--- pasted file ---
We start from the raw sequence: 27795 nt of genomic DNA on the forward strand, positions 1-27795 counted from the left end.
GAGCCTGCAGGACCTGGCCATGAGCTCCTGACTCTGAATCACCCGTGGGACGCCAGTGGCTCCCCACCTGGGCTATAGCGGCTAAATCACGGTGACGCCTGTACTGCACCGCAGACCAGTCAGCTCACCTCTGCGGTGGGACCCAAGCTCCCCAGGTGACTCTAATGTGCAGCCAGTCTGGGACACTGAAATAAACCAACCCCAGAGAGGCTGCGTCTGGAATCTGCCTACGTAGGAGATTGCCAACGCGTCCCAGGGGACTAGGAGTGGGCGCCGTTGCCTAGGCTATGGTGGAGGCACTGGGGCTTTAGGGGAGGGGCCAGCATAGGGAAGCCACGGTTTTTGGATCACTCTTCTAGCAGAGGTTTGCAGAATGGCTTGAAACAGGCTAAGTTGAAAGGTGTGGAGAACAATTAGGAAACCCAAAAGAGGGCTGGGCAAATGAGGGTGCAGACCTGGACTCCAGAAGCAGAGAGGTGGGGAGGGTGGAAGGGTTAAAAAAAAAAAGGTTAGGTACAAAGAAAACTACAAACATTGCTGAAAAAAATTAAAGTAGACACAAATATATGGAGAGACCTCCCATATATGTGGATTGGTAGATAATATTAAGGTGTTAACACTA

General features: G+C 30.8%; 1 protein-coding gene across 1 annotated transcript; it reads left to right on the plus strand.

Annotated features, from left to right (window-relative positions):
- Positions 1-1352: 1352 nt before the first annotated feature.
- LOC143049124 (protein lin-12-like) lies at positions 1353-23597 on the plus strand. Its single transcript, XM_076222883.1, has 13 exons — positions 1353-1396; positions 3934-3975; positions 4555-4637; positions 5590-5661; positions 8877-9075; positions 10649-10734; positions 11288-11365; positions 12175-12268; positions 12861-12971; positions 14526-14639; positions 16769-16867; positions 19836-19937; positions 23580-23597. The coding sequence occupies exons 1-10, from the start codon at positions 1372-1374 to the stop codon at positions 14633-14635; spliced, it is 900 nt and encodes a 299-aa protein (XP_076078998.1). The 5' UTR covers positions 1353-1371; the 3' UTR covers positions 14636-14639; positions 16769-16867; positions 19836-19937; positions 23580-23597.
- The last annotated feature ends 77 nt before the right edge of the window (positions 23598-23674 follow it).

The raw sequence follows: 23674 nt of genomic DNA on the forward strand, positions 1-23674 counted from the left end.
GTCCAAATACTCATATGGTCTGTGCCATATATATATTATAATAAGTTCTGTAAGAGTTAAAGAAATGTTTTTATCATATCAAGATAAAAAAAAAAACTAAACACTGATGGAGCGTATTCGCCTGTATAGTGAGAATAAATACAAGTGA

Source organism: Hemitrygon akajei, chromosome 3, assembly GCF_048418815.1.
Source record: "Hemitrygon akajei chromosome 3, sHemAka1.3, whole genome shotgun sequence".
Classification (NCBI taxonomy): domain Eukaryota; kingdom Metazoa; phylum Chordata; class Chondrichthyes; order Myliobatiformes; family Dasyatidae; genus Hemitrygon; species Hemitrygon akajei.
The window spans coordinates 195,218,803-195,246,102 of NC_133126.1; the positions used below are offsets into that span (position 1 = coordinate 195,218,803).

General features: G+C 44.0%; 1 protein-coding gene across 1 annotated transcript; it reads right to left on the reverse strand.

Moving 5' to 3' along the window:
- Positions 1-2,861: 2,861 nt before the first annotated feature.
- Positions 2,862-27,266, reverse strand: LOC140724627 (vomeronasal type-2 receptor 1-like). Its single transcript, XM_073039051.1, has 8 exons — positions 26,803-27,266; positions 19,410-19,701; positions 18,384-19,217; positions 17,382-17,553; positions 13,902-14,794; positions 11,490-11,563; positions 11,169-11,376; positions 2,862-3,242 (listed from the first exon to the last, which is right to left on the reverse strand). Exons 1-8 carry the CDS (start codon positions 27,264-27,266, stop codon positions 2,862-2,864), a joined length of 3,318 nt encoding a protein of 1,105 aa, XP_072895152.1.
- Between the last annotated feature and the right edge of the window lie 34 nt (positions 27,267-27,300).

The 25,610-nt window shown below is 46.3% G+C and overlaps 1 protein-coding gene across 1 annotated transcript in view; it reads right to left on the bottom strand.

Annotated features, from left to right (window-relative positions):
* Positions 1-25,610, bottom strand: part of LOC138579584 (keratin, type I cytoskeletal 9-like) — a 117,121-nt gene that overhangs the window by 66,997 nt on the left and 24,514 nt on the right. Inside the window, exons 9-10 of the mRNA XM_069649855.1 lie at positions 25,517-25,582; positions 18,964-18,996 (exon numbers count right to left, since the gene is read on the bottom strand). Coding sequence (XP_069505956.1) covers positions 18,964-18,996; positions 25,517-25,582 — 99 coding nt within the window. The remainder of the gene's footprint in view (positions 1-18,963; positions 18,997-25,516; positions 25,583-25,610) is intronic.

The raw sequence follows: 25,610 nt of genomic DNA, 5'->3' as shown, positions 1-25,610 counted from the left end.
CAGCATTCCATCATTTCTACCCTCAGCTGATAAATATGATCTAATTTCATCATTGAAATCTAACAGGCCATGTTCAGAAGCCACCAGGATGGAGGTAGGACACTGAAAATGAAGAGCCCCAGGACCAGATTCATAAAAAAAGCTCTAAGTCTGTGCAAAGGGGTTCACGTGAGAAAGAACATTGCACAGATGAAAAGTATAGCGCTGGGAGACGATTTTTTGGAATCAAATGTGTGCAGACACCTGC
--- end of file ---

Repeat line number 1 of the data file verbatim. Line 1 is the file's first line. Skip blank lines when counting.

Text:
We start from the raw sequence: 27795 nt of genomic DNA on the forward strand, positions 1-27795 counted from the left end.